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Archive for October 7th, 2010

Contentment is the inward, quiet, gracious frame of spirit, freely submitting to and taking pleasure in God’s disposal in every condition … Perhaps, some of you may say, like David, ‘It is good that I was afflicted’, but you must come to this, ‘It is good that I am afflicted.’ Not just good when you see the good fruit it has wrought, but to say when you are afflicted, ‘It is good that I am afflicted. Whatever the affliction, yet through the mercy of God mine is a good condition.’

Source: Jeremiah Burroughs, Rare Jewel of Christian Contentment

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God is in control of His universe.

God is working out His perfect purposes.

God is not my servant.

God’s ways are far more mysterious and wonderful than I can understand.

God is good — all the time, I can trust Him — all the time.

God’s timetable is not the same as mine.

God is far more interested in what I become than what I do.

Freedom from suffering is no part of the Christian Gospel.

Suffering is an integral part of the Christian life.

God works through suffering to fulfill His purposes in me.

God’s purposes, not mine, are what will bring Him glory.

God guides me by enabling me to read His providences though the lenses of His Word.

I have few greater pleasures than to read His providences than tracing the wonders of God’s ways.

Source: Ferguson, ‘The Mystery of Providence’ in The Devoted Life – An Invitation to the Puritan Classics, 222-223.

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Jesus is the Saviour from…

  • The guilt of sin
  • The shame of sin
  • The penalty of sin and the wrath of God
  • The power of sin
  • The effects of sin in mind, will and affections
  • The one that stands behind sin, the devil

Some of the great things God does in the dark…

  • Creation
  • Incarnation (darkness of Mary’s womb)
  • Crucifixion (darkness from sixth to ninth hour)
  • Resurrection (darkness inside the tomb)
  • Return of Jesus

Source: Sinclair Ferguson, The Evangelists’ Conference 2010

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Broken Bone Hymns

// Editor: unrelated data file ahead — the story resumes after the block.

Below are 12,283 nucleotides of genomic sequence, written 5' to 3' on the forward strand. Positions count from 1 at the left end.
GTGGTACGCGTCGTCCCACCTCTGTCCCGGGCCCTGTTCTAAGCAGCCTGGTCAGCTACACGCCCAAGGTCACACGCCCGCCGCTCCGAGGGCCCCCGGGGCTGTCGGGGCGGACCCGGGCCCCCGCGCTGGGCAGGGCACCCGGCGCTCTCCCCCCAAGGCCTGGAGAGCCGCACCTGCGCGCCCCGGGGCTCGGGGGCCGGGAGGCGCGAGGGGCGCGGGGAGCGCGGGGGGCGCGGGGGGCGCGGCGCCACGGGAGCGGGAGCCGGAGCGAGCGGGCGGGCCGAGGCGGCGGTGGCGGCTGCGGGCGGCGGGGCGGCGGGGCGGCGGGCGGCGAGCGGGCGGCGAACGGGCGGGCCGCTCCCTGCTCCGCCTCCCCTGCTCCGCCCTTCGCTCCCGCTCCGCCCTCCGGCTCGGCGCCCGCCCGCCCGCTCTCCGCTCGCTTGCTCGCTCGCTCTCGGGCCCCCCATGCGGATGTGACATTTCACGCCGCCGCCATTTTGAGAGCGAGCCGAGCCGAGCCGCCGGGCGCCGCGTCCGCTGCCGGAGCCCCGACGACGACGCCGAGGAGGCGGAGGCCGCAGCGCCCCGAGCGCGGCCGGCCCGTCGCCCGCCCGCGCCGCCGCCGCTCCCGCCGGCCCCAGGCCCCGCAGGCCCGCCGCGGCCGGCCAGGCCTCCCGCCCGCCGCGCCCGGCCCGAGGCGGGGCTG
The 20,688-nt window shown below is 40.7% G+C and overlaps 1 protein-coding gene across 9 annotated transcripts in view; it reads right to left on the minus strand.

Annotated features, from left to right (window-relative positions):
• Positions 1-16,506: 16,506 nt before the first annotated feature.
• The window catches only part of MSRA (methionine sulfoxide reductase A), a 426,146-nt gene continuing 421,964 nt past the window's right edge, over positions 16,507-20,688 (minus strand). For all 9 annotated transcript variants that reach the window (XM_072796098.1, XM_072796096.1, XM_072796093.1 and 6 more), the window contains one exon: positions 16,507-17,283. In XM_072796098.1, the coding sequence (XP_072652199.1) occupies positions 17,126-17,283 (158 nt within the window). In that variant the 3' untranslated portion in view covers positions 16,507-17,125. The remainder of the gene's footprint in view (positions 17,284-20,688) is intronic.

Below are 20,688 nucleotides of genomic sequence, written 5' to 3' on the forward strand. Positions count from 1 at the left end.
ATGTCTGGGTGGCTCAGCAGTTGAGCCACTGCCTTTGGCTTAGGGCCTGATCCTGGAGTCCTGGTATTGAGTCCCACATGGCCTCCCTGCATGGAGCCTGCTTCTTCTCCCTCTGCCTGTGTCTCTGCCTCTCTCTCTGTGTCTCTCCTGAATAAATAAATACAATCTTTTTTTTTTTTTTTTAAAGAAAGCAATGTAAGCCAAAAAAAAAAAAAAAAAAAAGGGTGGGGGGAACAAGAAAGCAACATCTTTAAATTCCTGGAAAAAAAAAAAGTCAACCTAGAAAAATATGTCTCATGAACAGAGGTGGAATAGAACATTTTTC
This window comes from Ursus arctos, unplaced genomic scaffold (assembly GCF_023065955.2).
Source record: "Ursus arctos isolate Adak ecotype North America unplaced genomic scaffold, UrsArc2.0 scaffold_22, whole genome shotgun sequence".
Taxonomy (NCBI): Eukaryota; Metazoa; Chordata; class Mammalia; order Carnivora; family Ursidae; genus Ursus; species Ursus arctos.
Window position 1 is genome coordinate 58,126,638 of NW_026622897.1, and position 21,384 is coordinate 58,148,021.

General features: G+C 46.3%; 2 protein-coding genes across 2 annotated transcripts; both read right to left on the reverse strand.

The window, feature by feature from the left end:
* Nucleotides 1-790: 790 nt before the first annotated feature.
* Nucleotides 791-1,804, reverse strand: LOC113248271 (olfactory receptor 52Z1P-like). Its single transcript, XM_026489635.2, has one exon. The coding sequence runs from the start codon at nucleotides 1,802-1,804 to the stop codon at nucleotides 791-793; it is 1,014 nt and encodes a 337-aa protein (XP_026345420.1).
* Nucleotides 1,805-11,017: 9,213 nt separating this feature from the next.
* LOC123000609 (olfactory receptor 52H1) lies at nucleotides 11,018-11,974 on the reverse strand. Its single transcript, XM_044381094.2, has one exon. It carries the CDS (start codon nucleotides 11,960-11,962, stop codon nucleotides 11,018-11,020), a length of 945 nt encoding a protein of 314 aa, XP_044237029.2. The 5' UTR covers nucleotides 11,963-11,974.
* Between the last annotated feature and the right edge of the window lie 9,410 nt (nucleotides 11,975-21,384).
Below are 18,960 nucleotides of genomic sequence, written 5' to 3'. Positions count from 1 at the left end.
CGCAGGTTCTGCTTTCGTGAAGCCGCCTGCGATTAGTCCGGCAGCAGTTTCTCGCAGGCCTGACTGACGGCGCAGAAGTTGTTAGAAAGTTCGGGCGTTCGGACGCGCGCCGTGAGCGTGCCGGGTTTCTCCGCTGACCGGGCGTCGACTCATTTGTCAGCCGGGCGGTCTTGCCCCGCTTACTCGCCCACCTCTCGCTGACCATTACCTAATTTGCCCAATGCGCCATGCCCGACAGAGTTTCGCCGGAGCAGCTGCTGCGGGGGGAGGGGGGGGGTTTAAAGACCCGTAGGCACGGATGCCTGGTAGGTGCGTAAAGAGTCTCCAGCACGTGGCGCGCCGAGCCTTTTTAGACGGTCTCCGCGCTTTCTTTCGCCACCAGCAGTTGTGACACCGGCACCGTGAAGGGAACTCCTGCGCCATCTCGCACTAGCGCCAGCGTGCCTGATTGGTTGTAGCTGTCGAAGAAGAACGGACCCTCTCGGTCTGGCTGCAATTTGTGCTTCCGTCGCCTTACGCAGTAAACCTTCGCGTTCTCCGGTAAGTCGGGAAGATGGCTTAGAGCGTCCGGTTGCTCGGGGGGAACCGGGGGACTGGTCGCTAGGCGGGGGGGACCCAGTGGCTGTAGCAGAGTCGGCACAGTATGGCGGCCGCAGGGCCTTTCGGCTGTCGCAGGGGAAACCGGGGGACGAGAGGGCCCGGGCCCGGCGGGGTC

In his psalm of repentance after his sin against God, Bathsheba, and Uriah, David writes this provocative little prayer, “Let the bones that you have broken rejoice.” … “Broken bones” is a physical word picture for the pain of redemption.

It’s time for each of us to embrace, teach, and encourage others with the broken-bone theology

… if you’ve ever prayed that God would be near you and would do what he has promised in and for you, then resist the temptation to doubt his goodness in the middle of your moment of stress. It’s time for you and me to stop thinking that we are going through difficulty because Satan is winning or God is punishing us. If you are God’s child and you humbly recognize and admit that the battle with sin still rages in your heart, then tell yourself that those difficulties are the sure sign of his rescuing and redemptive love.

God hasn’t forgotten you. He hasn’t turned his back on you. He isn’t punishing you in anger. He surely isn’t withholding the grace that he has promised from you. No, you’re receiving grace, but it’s grace that is willing to break bones in order to capture and transform your heart. This grace is unrelenting. … This is loving, patient, perseverant, powerful grace.

In those moments when you are tempted to wonder if God has forgotten you, may you preach to yourself of this relentless, transforming grace. May you remind yourself that you are being loved with real love and showered with real grace. And as you limp to his throne once more to thank him for his unyielding grace, may the bones that he has lovingly broken sing a hymn of praise to this One who alone blesses you with his amazing grace.

Source: Paul Tripp, http://www.desiringgod.org/blog/posts/broken-bone-hymns

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(Ezra 1:1-4) Sovereignty. God moves Cyrus’ heart to build a temple and release the exiles.

(Ezra 1:1-4) Gob-smacking that a Persian king could be used by God to foreshadow the work of Christ in building temple & releasing exiles.

(Ezra 2) God saves by preserving a remnant.

(Ezra 3) Christ shall come to this temple.

(Ezra 4) Christ only is able to draw Jews and Samaritans into the one people of God who worship in spirit and truth.

(Ezra 6:22) Sovereignty. The LORD turned the heart of the king of Assyria so that he aided them in the work on God’s house. c.f. Pro 21:1.

(Ezra 7:10) Christ, like Ezra, set his heart to study God’s law, to do it and to teach it to Israel c.f. Mat 5-7.

(Ezra 7:27) Sovereignty. God put it into the king’s heart to beautify the temple c.f. Rev 21:24.

(Ezra 8:18) Sovereignty. The good hand of God directs the selection of temple servants to be chosen to go to Jerusalem.

(Ezra 8:21-23,31) Sovereignty. The good hand of God restrains enemy ambushes.

(Ezra 9-10) Christ, like Ezra, interceded for Israel, grieved over their sin, urged repentance and holiness. c.f. Christ’s weeping.

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